The idea of humans going mano a mano with a four-legged animal is certainly nothing new. No doubt inspired by the debauchery of ancient Rome — where countless lions, bears, elephants, tigers, and other creatures died in games for human amusement within massive amphitheaters — today’s contests involving animals may be much less grand, but the oppression is the same. From bullfighting and rodeos to kangaroo boxing and lion “taming,” animals are unwilling participants in the trivial pursuit of entertainment.

Justin Connaher/

One of the lesser-known games with several variations is pig wrestling. One variation, held in locations throughout Wisconsin every year, calls for participants to catch a pig in a mud-filled pit and attempt to drop him or her into a barrel. There are both men’s and women’s divisions, and the team that gets the pig into the barrel in the shortest time wins. If you have any doubt about whether these events are inhumane, I urge you to study the faces of the pigs in the accompanying photos.

One group campaigning to stop this abuse is Alliance for Animals (AFA). If that name sounds familiar, it may be because last month AFA was instrumental in getting a judge to determine that UW-Madison officials may be subject to criminal penalties for fatal decompression experiments involving sheep. Based in Madison, the nonprofit now has its sights set on pig wrestling; they’ve conferred with an attorney and contacted event organizers throughout the state.

Lynn Pauly, co-director of AFA, says these contests are in violation of the Wisconsin Crimes Against Animals statute 951.08, which states that “No person may intentionally instigate, promote, aid or abet as a principal agent or employee, or participate in the earnings from, or intentionally maintain or allow any place to be used for a cockfight, dog fight, bullfight or other fight between the same or different kinds of animals or between an animal and a person. This section does not prohibit events or exhibitions commonly featured at rodeos or bloodless bullfights.”

“Since pig wrestling is between an animal and a person and is not commonly featured at rodeos or bloodless bullfights, we feel this is a crime against animals as per Wisconsin Law,” says Lynn. Moreover, she notes, not only are those who run or participate in pig wrestling competitions breaking the law, but a spectator of such an event is also in violation of Chapter 951 and could face felony charges.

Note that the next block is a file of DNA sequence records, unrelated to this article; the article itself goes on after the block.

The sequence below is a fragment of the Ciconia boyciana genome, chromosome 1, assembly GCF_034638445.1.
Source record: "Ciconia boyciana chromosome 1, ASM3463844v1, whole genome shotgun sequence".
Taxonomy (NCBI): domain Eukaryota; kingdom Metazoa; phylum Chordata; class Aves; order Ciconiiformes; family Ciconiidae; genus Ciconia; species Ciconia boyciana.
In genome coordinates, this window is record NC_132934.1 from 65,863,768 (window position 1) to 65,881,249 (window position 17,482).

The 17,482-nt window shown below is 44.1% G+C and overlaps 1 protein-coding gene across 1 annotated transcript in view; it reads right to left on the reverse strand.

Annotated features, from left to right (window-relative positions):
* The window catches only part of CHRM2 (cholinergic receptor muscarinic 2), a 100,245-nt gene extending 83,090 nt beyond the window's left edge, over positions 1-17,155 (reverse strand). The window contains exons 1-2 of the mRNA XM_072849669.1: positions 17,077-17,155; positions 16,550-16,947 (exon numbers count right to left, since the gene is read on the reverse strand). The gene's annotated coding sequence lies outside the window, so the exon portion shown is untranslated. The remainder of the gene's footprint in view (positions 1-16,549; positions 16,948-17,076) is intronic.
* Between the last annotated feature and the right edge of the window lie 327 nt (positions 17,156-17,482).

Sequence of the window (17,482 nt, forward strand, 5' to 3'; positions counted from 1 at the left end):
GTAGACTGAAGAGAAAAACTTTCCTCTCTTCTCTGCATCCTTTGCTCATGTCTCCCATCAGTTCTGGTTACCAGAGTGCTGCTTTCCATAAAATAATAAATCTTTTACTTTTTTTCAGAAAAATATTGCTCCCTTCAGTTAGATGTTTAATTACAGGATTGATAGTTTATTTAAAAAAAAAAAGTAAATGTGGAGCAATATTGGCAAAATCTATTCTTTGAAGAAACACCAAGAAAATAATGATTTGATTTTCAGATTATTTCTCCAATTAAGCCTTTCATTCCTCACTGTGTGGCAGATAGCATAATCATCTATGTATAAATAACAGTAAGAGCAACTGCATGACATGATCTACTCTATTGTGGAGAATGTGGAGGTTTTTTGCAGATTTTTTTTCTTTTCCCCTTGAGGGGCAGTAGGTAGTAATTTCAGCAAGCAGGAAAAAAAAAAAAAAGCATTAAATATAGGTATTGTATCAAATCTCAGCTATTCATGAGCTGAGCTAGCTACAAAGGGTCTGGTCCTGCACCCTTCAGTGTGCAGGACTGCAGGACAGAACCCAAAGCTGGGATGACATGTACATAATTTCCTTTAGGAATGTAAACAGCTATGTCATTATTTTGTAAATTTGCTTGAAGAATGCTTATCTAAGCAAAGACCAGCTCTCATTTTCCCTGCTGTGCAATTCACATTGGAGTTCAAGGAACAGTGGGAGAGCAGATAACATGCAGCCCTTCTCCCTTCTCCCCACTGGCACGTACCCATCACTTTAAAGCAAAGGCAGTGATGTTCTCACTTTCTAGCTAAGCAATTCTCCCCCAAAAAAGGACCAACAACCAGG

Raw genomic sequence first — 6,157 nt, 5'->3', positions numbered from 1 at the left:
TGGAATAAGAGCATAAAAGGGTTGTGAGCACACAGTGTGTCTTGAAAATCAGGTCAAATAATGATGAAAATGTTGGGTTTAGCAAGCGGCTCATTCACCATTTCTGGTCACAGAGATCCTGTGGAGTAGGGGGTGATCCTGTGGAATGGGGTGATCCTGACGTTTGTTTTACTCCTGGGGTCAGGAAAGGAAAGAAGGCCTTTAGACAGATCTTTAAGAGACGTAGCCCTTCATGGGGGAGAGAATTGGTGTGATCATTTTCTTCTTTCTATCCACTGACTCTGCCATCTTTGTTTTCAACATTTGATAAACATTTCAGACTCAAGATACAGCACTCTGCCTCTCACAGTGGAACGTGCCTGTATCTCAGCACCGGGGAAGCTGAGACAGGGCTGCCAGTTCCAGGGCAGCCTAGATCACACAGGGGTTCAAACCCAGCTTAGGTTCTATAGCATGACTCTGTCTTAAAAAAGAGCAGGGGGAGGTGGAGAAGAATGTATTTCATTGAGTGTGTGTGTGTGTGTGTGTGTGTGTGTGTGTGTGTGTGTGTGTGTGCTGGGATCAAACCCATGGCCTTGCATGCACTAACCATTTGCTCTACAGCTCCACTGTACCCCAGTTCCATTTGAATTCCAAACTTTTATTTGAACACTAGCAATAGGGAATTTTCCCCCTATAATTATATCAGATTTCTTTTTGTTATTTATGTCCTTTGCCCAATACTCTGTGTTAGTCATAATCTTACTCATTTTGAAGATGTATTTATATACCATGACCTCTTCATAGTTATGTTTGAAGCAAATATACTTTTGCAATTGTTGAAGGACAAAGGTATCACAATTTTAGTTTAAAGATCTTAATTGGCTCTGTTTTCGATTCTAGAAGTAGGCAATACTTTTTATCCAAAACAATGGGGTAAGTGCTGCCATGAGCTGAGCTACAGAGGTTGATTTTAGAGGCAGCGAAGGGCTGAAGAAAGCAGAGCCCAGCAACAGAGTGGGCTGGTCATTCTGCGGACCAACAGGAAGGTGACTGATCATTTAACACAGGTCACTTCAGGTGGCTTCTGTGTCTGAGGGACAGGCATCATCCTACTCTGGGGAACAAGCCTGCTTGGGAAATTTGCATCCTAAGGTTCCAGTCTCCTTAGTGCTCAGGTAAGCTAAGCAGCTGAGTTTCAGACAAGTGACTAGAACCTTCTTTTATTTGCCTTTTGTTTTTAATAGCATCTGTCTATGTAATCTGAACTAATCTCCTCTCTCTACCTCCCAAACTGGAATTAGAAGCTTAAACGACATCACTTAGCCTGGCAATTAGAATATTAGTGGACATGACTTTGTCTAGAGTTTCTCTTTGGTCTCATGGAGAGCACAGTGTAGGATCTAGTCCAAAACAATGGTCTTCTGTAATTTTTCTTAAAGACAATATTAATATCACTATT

So far, the Shawano County Fair, scheduled for Labor Day weekend, cancelled its pig-wrestling event shortly after receiving AFA’s letter.

James Roh/Daily Herald

Other organizers haven’t been as cooperative. “When the Stoughton Fair in our own Dane County did not cancel its event, we contacted Dane County District Attorney Brian Blanchard,” says Lynn. “Mr. Blanchard called upon Stoughton Police Department to investigate the planned event, and based on their report said, ‘I do not believe that what is occurring here could be described as a ‘fight.’ I also strongly suspect that what is described here is akin to exhibitions commonly featured at rodeos. For these reasons, this office declines to take further action at this time in this connection.’”

Alliance for Animals was founded in 1983 shortly after thousands of animal rights activists marched past the Wisconsin Regional Primate Research Center during a nationwide protest. AFA is hoping to get a national group or a donor to help them financially so they can hire an attorney to file charges against organizers of pig-wrestling events.

“Compassion and kindness to animals must be taught by example,” says Lynn. “These events do just the opposite.”     

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